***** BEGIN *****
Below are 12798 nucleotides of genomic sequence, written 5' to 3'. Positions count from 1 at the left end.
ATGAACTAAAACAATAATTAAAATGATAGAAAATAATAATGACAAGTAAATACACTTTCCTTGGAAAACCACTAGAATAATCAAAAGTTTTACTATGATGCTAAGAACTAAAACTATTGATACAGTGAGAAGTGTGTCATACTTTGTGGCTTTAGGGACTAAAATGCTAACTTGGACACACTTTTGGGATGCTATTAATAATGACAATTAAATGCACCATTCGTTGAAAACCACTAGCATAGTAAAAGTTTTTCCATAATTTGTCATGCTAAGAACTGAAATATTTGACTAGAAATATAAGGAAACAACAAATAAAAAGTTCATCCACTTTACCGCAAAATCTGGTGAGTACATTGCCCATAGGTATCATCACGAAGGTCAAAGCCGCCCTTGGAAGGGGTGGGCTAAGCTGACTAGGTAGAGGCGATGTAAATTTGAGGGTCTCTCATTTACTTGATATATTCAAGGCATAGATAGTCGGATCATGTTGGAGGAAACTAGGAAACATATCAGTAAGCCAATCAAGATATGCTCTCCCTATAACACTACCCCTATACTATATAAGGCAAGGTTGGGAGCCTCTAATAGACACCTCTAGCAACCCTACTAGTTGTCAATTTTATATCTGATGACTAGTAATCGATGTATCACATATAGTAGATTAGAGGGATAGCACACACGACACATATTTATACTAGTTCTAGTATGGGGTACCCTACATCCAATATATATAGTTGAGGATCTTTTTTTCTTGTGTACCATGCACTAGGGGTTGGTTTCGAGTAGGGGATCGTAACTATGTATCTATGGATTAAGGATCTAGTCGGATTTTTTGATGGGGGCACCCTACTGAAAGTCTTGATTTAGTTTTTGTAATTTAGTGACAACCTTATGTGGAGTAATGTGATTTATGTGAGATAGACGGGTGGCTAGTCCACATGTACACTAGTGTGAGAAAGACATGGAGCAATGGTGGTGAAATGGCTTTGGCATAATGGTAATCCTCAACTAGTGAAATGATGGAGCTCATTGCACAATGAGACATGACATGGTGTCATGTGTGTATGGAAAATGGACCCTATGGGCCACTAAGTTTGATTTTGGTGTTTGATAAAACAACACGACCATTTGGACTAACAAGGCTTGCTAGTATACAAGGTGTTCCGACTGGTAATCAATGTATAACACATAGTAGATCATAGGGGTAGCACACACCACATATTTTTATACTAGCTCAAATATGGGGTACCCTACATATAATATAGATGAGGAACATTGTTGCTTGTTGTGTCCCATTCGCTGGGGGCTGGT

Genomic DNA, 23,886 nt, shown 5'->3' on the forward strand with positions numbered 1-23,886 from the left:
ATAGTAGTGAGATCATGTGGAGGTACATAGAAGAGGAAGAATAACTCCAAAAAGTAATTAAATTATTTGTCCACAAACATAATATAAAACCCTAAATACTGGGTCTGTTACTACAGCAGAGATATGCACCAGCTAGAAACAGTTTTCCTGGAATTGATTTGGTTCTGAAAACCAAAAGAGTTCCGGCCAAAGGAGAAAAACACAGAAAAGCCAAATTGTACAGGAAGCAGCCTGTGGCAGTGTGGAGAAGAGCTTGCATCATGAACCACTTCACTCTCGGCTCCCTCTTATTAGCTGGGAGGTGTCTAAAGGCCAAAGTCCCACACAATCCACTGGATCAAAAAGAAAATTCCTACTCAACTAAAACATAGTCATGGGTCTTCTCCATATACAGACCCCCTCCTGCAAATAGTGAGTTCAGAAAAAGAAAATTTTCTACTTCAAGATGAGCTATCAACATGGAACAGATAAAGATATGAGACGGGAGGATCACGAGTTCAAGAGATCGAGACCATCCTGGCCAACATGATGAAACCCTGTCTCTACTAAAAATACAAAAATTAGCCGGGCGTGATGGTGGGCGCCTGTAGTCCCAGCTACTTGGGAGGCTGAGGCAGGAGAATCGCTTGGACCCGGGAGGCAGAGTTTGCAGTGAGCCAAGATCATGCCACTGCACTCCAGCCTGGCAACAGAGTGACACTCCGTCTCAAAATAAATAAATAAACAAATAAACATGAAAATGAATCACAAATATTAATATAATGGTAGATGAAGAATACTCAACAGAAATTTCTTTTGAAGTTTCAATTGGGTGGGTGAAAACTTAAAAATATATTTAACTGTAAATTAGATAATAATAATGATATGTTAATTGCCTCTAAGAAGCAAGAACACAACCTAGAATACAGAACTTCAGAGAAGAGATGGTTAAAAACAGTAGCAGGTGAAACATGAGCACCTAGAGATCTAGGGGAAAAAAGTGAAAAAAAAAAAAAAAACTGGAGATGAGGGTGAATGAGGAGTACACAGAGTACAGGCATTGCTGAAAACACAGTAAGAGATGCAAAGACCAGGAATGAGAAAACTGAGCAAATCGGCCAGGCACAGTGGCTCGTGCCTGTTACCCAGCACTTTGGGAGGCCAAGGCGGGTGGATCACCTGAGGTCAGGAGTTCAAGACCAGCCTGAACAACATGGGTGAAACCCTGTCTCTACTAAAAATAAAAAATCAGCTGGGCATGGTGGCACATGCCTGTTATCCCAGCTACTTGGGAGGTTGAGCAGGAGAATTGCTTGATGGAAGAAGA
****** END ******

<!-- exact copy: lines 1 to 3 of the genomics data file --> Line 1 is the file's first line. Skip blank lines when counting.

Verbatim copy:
Below are 12798 nucleotides of genomic sequence, written 5' to 3'. Positions count from 1 at the left end.
ATGAACTAAAACAATAATTAAAATGATAGAAAATAATAATGACAAGTAAATACACTTTCCTTGGAAAACCACTAGAATAATCAAAAGTTTTACTATGATGCTAAGAACTAAAACTATTGATACAGTGAGAAGTGTGTCATACTTTGTGGCTTTAGGGACTAAAATGCTAACTTGGACACACTTTTGGGATGCTATTAATAATGACAATTAAATGCACCATTCGTTGAAAACCACTAGCATAGTAAAAGTTTTTCCATAATTTGTCATGCTAAGAACTGAAATATTTGACTAGAAATATAAGGAAACAACAAATAAAAAGTTCATCCACTTTACCGCAAAATCTGGTGAGTACATTGCCCATAGGTATCATCACGAAGGTCAAAGCCGCCCTTGGAAGGGGTGGGCTAAGCTGACTAGGTAGAGGCGATGTAAATTTGAGGGTCTCTCATTTACTTGATATATTCAAGGCATAGATAGTCGGATCATGTTGGAGGAAACTAGGAAACATATCAGTAAGCCAATCAAGATATGCTCTCCCTATAACACTACCCCTATACTATATAAGGCAAGGTTGGGAGCCTCTAATAGACACCTCTAGCAACCCTACTAGTTGTCAATTTTATATCTGATGACTAGTAATCGATGTATCACATATAGTAGATTAGAGGGATAGCACACACGACACATATTTATACTAGTTCTAGTATGGGGTACCCTACATCCAATATATATAGTTGAGGATCTTTTTTTCTTGTGTACCATGCACTAGGGGTTGGTTTCGAGTAGGGGATCGTAACTATGTATCTATGGATTAAGGATCTAGTCGGATTTTTTGATGGGGGCACCCTACTGAAAGTCTTGATTTAGTTTTTGTAATTTAGTGACAACCTTATGTGGAGTAATGTGATTTATGTGAGATAGACGGGTGGCTAGTCCACATGTACACTAGTGTGAGAAAGACATGGAGCAATGGTGGTGAAATGGCTTTGGCATAATGGTAATCCTCAACTAGTGAAATGATGGAGCTCATTGCACAATGAGACATGACATGGTGTCATGTGTGTATGGAAAATGGACCCTATGGGCCACTAAGTTTGATTTTGGTGTTTGATAAAACAACACGACCATTTGGACTAACAAGGCTTGCTAGTATACAAGGTGTTCCGACTGGTAATCAATGTATAACACATAGTAGATCATAGGGGTAGCACACACCACATATTTTTATACTAGCTCAAATATGGGGTACCCTACATATAATATAGATGAGGAACATTGTTGCTTGTTGTGTCCCATTCGCTGGGGGCTGGT

Genomic DNA, 23,886 nt, shown 5'->3' on the forward strand with positions numbered 1-23,886 from the left: